WCW told me once that if you want to, you can overwinter Hibiscus by letting them go dormant: you stick them somewhere cool, let all the leaves drop, and then only give them just enough water to get by until the spring. And then in the spring you put them outside and they leaf out quickly and then you go on.
It seemed like a sound enough idea, and WCW said she'd done it herself, but I wasn't quite ready to commit to it. I figured if I could keep them growing and flowering happily through the winter, then there was no reason not to, so I'd only let them defoliate if it turned out that I couldn't keep them growing happily.
So I stuck them in front of a small window in the basement, and waited to see what would happen.
For the most part, nothing happened. Some sporadic blooms at first, then they settled down and just sat there. I gave them full, thorough waterings when the soil got dry, but they didn't seem to be doing anything with it.
Then, beginning in maybe mid-December, specific branches would defoliate rapidly from time to time. Like, everything would be fine, and then suddenly all the leaves on one branch would go yellow and drop overnight, and the house would rattle as all the leaves hit the floor at once.
There didn't seem to be anything wrong with the plant otherwise: I saw a little webbing, but it looked like fairly coarse webbing, the kind that spiders make cobwebs from, and they were in the basement, where there are often spiders, so I didn't suspect spider mites at first. Plus I didn't actually see any mites, ever. But it kept happening, and I got kind of worried. Plus it sucks to get woke up in the middle of the night by the house rattling because your Hibiscus just had a massive defoliation.
Maybe I didn't want to let them go dormant after all. Maybe they were defoliating from lack of light, and if I just put them somewhere brighter, this would all stop.
So. They came out of the basement to the living room, and I gave them a spot on the floor near the big window. Plenty of light there. (Also a heat vent, but -- not a very big one! And it wasn't blowing directly at the plants!) Looked the plants over, didn't see any webs or any mites.
Imagine my surprise when a whole branch defoliated again, and, upon examination, turned out to be completely swarming with spider mites.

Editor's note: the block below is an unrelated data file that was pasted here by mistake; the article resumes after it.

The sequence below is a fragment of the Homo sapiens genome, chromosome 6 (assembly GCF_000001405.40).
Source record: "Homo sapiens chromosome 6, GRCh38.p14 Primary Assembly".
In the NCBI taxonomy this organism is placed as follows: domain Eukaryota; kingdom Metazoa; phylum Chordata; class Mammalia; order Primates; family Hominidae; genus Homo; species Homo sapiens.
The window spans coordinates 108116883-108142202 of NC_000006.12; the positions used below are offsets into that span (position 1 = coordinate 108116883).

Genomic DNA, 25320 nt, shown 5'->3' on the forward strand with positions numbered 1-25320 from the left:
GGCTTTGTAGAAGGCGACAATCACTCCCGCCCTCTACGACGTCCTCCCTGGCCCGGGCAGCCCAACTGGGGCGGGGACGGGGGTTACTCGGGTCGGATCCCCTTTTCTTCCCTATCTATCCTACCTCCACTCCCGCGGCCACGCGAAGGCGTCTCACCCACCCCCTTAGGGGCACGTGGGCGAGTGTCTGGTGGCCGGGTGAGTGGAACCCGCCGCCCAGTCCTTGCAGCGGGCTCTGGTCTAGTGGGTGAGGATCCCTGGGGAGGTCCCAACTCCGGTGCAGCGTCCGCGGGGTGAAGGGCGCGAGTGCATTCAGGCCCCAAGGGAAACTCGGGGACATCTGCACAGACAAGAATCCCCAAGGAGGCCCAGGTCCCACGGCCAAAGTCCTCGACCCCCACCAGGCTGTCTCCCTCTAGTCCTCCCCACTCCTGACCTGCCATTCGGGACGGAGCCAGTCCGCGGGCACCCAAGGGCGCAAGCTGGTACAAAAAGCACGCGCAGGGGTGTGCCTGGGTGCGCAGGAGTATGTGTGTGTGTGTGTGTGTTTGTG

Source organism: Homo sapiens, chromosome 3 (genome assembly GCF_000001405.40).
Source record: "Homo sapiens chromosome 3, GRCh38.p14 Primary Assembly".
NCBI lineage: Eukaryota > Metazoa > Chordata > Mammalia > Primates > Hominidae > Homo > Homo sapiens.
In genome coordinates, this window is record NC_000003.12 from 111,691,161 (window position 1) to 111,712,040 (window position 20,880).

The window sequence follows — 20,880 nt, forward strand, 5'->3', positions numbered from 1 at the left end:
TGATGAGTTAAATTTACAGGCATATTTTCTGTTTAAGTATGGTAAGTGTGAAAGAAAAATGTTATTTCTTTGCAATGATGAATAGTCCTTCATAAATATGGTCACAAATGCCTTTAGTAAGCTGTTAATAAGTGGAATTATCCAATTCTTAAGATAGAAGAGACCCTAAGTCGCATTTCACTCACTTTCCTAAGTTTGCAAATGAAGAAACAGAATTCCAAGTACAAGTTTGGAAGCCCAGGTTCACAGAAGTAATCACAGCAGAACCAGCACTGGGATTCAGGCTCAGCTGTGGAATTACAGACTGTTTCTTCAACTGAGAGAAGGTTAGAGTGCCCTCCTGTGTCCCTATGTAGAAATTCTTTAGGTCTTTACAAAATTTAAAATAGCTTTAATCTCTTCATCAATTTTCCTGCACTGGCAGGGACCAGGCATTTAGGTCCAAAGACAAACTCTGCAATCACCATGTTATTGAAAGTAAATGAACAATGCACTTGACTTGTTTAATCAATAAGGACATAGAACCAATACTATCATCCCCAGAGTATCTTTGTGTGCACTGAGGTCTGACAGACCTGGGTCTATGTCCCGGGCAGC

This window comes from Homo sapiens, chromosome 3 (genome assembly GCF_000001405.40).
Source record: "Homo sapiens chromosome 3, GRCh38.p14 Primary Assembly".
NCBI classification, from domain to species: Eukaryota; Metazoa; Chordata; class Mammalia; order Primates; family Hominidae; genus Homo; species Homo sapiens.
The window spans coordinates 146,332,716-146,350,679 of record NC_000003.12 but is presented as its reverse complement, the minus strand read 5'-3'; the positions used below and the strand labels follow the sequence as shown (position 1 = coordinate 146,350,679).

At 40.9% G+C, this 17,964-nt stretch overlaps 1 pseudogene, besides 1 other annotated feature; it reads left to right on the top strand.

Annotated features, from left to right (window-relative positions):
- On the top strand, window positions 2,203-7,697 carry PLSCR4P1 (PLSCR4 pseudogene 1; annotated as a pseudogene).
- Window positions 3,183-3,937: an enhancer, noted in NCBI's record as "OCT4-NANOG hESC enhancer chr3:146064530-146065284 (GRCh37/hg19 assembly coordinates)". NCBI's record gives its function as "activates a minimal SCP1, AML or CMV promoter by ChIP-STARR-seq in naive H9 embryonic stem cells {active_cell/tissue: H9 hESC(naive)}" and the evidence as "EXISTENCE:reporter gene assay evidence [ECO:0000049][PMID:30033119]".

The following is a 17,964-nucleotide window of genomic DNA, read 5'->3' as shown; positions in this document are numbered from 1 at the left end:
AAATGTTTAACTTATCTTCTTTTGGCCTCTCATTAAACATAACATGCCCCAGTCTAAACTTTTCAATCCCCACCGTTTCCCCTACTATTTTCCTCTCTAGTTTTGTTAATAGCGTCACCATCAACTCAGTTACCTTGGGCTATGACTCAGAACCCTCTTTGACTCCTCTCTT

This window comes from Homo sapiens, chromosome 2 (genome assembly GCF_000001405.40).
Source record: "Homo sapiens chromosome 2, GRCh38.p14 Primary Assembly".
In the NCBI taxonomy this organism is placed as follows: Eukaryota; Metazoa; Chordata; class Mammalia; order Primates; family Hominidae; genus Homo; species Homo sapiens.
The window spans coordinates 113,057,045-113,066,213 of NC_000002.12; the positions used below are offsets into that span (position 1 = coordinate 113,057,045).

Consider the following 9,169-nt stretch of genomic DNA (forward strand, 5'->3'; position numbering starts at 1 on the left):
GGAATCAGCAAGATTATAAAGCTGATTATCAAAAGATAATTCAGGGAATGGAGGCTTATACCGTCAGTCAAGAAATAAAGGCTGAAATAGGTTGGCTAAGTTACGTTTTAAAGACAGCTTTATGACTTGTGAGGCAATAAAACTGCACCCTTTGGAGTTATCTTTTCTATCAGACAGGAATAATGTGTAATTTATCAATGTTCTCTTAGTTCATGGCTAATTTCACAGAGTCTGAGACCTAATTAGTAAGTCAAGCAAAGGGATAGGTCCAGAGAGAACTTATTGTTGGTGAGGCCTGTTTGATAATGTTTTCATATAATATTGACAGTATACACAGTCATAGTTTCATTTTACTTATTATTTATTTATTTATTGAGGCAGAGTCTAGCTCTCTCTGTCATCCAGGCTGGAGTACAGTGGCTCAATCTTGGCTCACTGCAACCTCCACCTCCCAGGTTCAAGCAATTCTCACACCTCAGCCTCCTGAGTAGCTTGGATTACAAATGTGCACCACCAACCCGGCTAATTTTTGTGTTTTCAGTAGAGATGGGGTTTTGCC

Then imagine my depression, frustration and rage. Next, imagine my inebriation, as I drank to try to forget about the mites.
(You're really very good at imagining my mental states! Good job!)
So. Both Hibiscus got a prolonged bath: dish soap, shower, more soap, more shower, and now they're back in the basement again. Where, to their credit, no branches have gone suddenly nude again. But still. Spider mites are despicable. In that I am completely able to despic them. I despic them so hard, y'all.
So that was a bummer. Then, a few days after the Hibiscus returned to the basement, I was watering the big purple Neoregelia when I noticed some spots on the leaves that rubbed off, when I tried to rub them off. Which is a bad sign.
Further inspection revealed that I had scale. And they were everywhere. Leaf surfaces, leaf undersides, the inaccessible spaces at the base of leaves -- everything. It didn't appear to be too far gone, but it was still a surprisingly advanced infestation to be catching for the first time.
The long-term solution was to add imidacloprid granules to the soil. I don't know if this will necessarily help, but I had them already, and in theory they should work. Eventually. (I have yet to be particularly impressed with systemic pesticides, actually. This is maybe something we could discuss in the comments.)
The short-term solution was to get a wet paper towel or two, or ten, or fifty, and try to wipe off as many of the bastards as I could. The only problem with that is -- well, look up at the first Neoregelia picture again. See the spines all along the leaf margins? Yeah. They're actually kind of sharp. And pieces break off in your skin sometimes. So it's not that easy to get a hand down in there, never mind trying to do any serious leaf scrubbing once it's in.
So that was also a bad day. I haven't had any issues with scale in something like ten years. (I bought a Caryota mitis, fishtail palm, without noticing that it had a serious scale problem. I kept waking up to find the floor beneath it sticky, but somehow didn't put it together that there might be a bug problem for a really long time. When I did figure it out, the plant was thrown away.) I have little itchy cuts all over both hands, and down the back of my right arm, and this is something I'm going to have to do repeatedly for a while.
For some plants, I'd just throw the thing out, rather than try to undertake an extermination program. I'm willing to try extermination in this case because the plant would be expensive to replace, I've already had it a long time, and the scale doesn't appear to have done much permanent damage to the plant yet. It has spread to one other plant, also a Neoregelia, but as far as I can find (and I looked pretty hard at everything in the vicinity) it's only the one, and the infestation on the second plant was very, very light. So I'm sort of optimistic that this can be dealt with in a way that permits me to keep the plant.
And it could always be worse. It's not mealybugs.
Still, though. Depressing.